July 24, 2006
Definitions & responsesby Barbara Jepson
Webster's defintion of "healthy" includes this one: "implies full strength and vigor as well as freedom from signs of disease." "Vigorous" and "flourishing" are also mentioned and, I think, apt for our discussion. So I throw these out as tools to help define what "healthy" means for music lovers, music institutions, performers and educators alike.
As for our primary topic, I definitely don't believe that classical music is dying. Nor do I think that every seemingly negative or discouraging development is necessarily bad (more on this later). But it's hard to agree that this is the best of times when there are a variety of symptoms of disease.
Bigger picture wise, I think the classical music industry is in a major transition time, and times of transition are always challenging. Some of these transitions, very much still in process, include:
1. In the orchestral world, the transition from traditional ways of selling tickets (subscriber model to single-ticket buyer model, box office/mail/phone to online sales) and, even more challenging, experimenting with all this at a time of financial challenges. Lowell Noteboom raises some important questions. But I'm not sure that figuring out how to convert single-ticket buyers to first-time subscribers should be the goal anymore. I look forward to hearing more about that from the perspective of music presenters.
2. For musicians with union contracts, the transition from traditional ways of obtaining compensation and protection to exploring new models. For example, the members of the New York Philharmonic recently opted to forego their usual flat fee up front to take a percentage of future royalties and retain ownership rights to the live recordings they're making under the aegis of DG Concerts for download. By contrast, the new provision of the Philadelphia Orchestra that Peter Dobrin noted in his July 19 article in the Philadelphia Inquirer (where 5 extra string players are presumably paid for showing up just in case someone is sick) is the old, work-rules kind of approach that has contributed to some of the financial challenges orchestras currently face.
3. For consumers, the transition from the purchase of physical CD's to online downloads(which hopefully will improve in sound quality over time)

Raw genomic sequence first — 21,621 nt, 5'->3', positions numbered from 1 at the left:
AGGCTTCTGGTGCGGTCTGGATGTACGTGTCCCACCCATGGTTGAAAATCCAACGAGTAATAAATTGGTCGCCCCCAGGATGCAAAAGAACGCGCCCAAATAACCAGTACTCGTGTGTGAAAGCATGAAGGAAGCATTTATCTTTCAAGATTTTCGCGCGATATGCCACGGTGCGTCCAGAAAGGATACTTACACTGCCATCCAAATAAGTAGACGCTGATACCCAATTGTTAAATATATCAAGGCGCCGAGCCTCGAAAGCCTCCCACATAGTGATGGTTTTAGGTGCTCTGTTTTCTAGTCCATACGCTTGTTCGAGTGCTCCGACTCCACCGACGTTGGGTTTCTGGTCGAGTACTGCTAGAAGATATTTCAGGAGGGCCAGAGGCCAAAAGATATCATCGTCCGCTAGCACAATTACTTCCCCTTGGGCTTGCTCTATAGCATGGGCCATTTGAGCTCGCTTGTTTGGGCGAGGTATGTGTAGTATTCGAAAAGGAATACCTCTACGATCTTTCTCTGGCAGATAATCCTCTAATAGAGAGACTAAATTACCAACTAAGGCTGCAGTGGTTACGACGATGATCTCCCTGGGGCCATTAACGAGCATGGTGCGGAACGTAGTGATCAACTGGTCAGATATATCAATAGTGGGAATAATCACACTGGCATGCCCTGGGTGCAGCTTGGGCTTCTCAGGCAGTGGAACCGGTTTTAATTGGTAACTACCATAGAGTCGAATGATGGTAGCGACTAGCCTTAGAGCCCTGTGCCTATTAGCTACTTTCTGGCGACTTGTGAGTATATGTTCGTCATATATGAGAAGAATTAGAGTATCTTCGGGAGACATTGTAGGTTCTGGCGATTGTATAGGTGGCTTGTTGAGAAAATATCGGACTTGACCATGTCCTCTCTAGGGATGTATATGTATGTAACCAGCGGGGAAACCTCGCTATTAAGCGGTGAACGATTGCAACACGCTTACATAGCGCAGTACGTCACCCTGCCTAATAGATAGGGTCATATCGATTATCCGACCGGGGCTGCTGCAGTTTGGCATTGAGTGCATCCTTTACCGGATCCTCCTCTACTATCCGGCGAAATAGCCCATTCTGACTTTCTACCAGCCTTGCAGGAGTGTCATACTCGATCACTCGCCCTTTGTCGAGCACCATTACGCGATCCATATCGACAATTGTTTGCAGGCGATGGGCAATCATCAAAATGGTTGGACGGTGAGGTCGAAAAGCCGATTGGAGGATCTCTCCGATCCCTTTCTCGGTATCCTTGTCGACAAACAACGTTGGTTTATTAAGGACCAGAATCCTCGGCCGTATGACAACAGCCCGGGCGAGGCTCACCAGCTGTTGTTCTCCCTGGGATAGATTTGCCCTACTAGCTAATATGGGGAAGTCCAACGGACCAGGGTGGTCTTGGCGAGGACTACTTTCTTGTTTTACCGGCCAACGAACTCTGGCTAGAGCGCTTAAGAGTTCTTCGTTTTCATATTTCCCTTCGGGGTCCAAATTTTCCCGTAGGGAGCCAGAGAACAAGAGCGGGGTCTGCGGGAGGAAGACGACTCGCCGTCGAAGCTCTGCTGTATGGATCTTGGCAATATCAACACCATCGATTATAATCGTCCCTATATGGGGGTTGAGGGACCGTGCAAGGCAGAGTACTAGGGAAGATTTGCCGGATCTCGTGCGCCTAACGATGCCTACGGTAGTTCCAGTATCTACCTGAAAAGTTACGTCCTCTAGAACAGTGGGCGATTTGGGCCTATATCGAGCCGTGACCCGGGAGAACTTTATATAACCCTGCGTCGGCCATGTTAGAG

Each of these transitions are opportunities as well as challenges, and I believe that the classical industry in the broadest sense (including critics, music lovers, etc.) has the potential to move forward in creative and vigorous ways. The question, as Lowell has noted, is what to change and how to change it without diminishing the core value--the presentation and enjoyment of the music itself.
Posted by bjepson at July 24, 2006 01:33 AM
Traveling to a concert hall, usually in the center of a metropolitan area, to hear a performance is an anacronism. That's left over from the era where people would take the streetcar downtown to shop, see a movie, visit a museum, and so on.
For better or worse, we now travel to stores, restaurants, and theaters closer to home. I think it's time for performing groups to examine how to fit into this lifestyle. Dividing the season amongst multiple venues is one way to do this, but I think the collective creativity of the people involved with this blog could yield additional ideas.
The San Francisco Bay Area, where I live, is a prime example of this. I have to drive fifty miles each way to hear the San Francisco Symphony. (No, public transportation doesn't work well for these distances.) They do have a "run-out" series in a nearby suburb, but those are evening performances that run too late to be compatible with our work schedule. And the series features just a fraction of the season's offerings.
If I could go to another nearby community to hear one of the matinees that we now have to drive so far to attend, it would be the best of both worlds.
Posted by: Garth Cummings at July 24, 2006 10:12 PM
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